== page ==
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Does the Virtual Office Model Lead to Lonely, Disengaged Workers?

July 02, 2019
By Tracey E. Schelmetic - Virtual Office Resource Contributor

The benefits of a virtual office model are many. Workers who can do their jobs from their homes save time in commuting and tend to spend more time working. Companies can reduce or eliminate the costly office facilities needed to support a full complement of in-house workers. Plus, many employees consider the ability to work from home to be a perk of employment. This is particularly important for companies trying to attract and retain top talent in a competitive employment environment.


What’s less widely discussed are the drawbacks of a virtual office scenario.

What’s the Downside of Telecommuting?

Managers may be concerned that employees aren’t really working from home: that they’re getting distracted by chores, children or even daytime television. This leads to an easy conclusion that virtual office models are of more benefit to employees to employers. But there are some ways in which telecommuting can harm workers.

A Lack of Engagement

Employee engagement to the job is critical for workers to turn in a good performance. No one can excel at a job when they feel disconnected from their coworkers, managers and the office culture. In fact, new research from Randstad US found that 43 percent of younger workers – those of “Generation Z” -- admit they get lonely when working from home, compared to a little more than a quarter (26 percent) of all workers. This is a statistically very significant difference. Few workers can do their jobs properly in extreme isolation from their parent organizations, their managers and their coworkers.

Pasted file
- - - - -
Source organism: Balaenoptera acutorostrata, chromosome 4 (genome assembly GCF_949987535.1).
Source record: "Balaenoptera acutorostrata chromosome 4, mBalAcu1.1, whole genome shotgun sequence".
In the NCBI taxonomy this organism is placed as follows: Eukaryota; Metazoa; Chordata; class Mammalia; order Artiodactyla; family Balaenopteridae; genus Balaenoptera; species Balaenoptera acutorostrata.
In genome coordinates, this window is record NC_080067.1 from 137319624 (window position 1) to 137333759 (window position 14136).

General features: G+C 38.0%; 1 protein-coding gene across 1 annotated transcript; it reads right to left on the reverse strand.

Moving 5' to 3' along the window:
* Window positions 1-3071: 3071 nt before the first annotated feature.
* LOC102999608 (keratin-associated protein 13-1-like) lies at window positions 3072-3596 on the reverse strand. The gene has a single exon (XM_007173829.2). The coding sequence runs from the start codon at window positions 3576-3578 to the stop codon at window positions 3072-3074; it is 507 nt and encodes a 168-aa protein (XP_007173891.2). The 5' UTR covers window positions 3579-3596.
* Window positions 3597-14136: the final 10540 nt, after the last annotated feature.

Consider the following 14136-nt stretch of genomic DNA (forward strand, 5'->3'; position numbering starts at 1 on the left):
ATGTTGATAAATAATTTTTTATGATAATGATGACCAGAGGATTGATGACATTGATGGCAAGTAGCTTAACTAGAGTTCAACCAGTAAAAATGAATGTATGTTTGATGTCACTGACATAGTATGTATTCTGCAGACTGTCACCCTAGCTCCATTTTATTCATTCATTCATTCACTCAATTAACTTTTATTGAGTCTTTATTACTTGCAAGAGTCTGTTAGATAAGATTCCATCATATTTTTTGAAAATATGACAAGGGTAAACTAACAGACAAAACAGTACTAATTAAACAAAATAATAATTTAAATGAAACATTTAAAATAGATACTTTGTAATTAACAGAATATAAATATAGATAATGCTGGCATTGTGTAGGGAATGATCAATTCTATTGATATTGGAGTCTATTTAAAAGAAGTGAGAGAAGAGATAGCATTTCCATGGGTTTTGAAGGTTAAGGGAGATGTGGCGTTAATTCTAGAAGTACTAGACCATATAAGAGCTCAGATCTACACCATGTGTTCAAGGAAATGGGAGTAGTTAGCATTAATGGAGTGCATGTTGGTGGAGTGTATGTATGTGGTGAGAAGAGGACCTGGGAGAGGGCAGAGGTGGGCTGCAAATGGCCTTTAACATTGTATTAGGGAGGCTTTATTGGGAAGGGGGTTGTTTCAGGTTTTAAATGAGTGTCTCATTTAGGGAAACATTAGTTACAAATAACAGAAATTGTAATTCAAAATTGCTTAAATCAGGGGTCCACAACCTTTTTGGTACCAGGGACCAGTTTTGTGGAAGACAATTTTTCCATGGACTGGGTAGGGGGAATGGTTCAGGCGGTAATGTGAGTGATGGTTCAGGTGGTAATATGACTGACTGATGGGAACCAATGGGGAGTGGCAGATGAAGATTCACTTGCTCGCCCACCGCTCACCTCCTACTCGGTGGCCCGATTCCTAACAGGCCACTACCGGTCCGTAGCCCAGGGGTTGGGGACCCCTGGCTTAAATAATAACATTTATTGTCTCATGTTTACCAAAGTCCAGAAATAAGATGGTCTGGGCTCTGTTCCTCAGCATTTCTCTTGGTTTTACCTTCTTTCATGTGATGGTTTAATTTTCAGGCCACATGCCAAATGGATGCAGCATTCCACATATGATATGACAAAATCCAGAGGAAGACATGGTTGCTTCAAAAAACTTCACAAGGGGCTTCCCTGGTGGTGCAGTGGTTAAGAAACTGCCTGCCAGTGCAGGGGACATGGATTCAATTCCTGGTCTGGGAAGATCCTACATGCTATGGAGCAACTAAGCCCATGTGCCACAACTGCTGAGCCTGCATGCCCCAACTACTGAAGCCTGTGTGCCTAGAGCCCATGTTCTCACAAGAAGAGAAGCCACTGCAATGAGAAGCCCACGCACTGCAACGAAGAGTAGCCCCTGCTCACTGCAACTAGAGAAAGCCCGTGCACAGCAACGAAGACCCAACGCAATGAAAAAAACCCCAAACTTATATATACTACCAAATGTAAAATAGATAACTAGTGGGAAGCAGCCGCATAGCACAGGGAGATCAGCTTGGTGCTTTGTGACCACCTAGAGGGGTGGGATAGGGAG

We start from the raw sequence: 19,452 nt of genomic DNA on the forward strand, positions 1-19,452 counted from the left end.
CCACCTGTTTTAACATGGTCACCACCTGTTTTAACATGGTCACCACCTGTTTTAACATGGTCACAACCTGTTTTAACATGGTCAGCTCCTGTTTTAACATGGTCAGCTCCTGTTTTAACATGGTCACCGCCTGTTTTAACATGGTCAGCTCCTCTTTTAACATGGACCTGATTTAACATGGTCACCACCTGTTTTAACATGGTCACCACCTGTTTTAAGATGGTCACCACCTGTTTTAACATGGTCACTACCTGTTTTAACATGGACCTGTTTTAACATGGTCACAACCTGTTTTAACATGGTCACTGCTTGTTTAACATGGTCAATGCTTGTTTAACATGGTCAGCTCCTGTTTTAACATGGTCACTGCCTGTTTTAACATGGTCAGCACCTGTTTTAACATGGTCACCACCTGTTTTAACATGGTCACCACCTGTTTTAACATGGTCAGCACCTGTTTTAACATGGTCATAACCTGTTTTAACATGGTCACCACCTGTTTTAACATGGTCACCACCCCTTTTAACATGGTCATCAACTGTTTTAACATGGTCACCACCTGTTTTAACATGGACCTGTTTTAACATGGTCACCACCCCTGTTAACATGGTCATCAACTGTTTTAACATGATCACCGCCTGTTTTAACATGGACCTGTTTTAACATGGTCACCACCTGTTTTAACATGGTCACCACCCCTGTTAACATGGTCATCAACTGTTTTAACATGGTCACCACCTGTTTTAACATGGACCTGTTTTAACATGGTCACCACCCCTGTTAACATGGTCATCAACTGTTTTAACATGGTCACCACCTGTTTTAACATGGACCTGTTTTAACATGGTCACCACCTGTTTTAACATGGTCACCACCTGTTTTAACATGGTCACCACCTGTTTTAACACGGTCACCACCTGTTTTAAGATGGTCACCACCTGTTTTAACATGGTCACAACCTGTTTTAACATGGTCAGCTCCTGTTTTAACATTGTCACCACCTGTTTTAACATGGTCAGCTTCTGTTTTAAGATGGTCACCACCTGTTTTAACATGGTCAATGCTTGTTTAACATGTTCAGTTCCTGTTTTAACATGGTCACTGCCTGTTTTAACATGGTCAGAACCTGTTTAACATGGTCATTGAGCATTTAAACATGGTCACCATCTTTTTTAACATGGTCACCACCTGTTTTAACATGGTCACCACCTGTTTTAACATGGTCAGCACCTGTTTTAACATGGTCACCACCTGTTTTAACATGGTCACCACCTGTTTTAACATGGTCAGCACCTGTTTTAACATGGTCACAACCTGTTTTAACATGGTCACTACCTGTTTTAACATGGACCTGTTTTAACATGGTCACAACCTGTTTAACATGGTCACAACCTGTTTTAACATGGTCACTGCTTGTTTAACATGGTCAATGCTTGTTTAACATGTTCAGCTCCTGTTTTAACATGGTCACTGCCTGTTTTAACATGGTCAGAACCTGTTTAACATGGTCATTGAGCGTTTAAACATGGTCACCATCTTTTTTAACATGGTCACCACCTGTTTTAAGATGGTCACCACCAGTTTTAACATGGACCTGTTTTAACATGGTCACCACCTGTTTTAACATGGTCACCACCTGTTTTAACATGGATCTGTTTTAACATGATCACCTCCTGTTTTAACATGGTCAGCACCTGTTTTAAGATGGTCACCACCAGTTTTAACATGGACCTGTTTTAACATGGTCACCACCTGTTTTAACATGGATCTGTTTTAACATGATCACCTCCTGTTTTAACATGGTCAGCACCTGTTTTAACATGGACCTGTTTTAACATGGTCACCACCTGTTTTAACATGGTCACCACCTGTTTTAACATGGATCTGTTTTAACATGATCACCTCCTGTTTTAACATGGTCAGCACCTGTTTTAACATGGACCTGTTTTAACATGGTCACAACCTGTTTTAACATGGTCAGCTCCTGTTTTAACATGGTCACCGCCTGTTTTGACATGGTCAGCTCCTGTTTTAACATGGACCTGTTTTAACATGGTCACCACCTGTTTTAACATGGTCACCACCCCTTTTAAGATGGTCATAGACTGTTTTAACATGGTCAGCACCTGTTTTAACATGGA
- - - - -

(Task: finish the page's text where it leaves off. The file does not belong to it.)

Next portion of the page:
“Working from home can offset some of their transportation and living expenses, but it can also lead to loneliness and increased risk of disengagement,” said Jim Link, chief human resources officer for Randstad North America.

How Managers Can Engage Telecommuting Workers

Link notes that there are ways to maintain the benefits of virtual office working without the downside of disengagement.

“Managers with remote workers can take steps to promote as much collaboration and face time as possible with teammates to combat isolation,” he said.

Many of these techniques involve a good virtual office telework platform, which can provide opportunities for collaboration and teleconferencing. VoIP business solutions providers such as Phone.com offer features such as audio and video conferencing, virtual meetings, messaging and the ability to manage communications on the desktop instead of the phone. Workers can remotely collaborate and work together to ensure that the benefits of teamwork aren’t lost in an effort to save money with telecommuting.




Edited by Maurice Nagle


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